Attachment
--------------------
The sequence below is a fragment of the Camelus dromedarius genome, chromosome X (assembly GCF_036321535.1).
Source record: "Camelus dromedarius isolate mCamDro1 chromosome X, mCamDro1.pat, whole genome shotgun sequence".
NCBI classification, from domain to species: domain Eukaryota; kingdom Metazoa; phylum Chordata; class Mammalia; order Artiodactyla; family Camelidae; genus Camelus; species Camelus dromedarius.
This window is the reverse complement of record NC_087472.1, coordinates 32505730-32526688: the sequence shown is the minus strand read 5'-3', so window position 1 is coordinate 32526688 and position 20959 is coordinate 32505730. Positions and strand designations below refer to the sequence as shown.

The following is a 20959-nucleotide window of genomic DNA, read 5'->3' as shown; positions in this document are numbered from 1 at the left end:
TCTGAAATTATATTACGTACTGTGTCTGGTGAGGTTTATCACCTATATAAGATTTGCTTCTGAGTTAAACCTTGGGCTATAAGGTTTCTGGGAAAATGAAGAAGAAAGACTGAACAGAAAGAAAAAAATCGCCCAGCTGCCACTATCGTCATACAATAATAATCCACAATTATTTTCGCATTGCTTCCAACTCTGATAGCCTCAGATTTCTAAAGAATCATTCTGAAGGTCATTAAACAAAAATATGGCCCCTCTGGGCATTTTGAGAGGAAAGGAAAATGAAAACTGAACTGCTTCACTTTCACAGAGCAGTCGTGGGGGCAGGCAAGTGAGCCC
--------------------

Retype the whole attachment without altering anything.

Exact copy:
The sequence below is a fragment of the Camelus dromedarius genome, chromosome X (assembly GCF_036321535.1).
Source record: "Camelus dromedarius isolate mCamDro1 chromosome X, mCamDro1.pat, whole genome shotgun sequence".
NCBI classification, from domain to species: domain Eukaryota; kingdom Metazoa; phylum Chordata; class Mammalia; order Artiodactyla; family Camelidae; genus Camelus; species Camelus dromedarius.
This window is the reverse complement of record NC_087472.1, coordinates 32505730-32526688: the sequence shown is the minus strand read 5'-3', so window position 1 is coordinate 32526688 and position 20959 is coordinate 32505730. Positions and strand designations below refer to the sequence as shown.

The following is a 20959-nucleotide window of genomic DNA, read 5'->3' as shown; positions in this document are numbered from 1 at the left end:
TCTGAAATTATATTACGTACTGTGTCTGGTGAGGTTTATCACCTATATAAGATTTGCTTCTGAGTTAAACCTTGGGCTATAAGGTTTCTGGGAAAATGAAGAAGAAAGACTGAACAGAAAGAAAAAAATCGCCCAGCTGCCACTATCGTCATACAATAATAATCCACAATTATTTTCGCATTGCTTCCAACTCTGATAGCCTCAGATTTCTAAAGAATCATTCTGAAGGTCATTAAACAAAAATATGGCCCCTCTGGGCATTTTGAGAGGAAAGGAAAATGAAAACTGAACTGCTTCACTTTCACAGAGCAGTCGTGGGGGCAGGCAAGTGAGCCC